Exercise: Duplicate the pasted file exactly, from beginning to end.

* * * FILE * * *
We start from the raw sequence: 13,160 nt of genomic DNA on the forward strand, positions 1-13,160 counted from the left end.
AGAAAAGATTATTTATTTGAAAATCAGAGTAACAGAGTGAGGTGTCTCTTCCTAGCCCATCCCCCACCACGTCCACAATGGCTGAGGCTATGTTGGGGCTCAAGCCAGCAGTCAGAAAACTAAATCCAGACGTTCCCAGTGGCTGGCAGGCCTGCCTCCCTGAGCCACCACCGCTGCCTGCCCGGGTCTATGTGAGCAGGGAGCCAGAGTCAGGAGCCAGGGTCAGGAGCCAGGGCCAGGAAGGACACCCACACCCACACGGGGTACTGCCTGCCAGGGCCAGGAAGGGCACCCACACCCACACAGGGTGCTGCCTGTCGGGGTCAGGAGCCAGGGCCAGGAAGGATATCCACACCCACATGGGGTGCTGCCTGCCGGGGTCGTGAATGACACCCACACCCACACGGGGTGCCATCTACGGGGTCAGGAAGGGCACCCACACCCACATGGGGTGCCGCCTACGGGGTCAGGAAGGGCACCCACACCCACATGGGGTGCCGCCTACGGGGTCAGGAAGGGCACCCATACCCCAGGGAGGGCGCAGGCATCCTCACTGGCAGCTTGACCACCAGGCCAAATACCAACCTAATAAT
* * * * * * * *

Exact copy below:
We start from the raw sequence: 13,160 nt of genomic DNA on the forward strand, positions 1-13,160 counted from the left end.
AGAAAAGATTATTTATTTGAAAATCAGAGTAACAGAGTGAGGTGTCTCTTCCTAGCCCATCCCCCACCACGTCCACAATGGCTGAGGCTATGTTGGGGCTCAAGCCAGCAGTCAGAAAACTAAATCCAGACGTTCCCAGTGGCTGGCAGGCCTGCCTCCCTGAGCCACCACCGCTGCCTGCCCGGGTCTATGTGAGCAGGGAGCCAGAGTCAGGAGCCAGGGTCAGGAGCCAGGGCCAGGAAGGACACCCACACCCACACGGGGTACTGCCTGCCAGGGCCAGGAAGGGCACCCACACCCACACAGGGTGCTGCCTGTCGGGGTCAGGAGCCAGGGCCAGGAAGGATATCCACACCCACATGGGGTGCTGCCTGCCGGGGTCGTGAATGACACCCACACCCACACGGGGTGCCATCTACGGGGTCAGGAAGGGCACCCACACCCACATGGGGTGCCGCCTACGGGGTCAGGAAGGGCACCCACACCCACATGGGGTGCCGCCTACGGGGTCAGGAAGGGCACCCATACCCCAGGGAGGGCGCAGGCATCCTCACTGGCAGCTTGACCACCAGGCCAAATACCAACCTAATAAT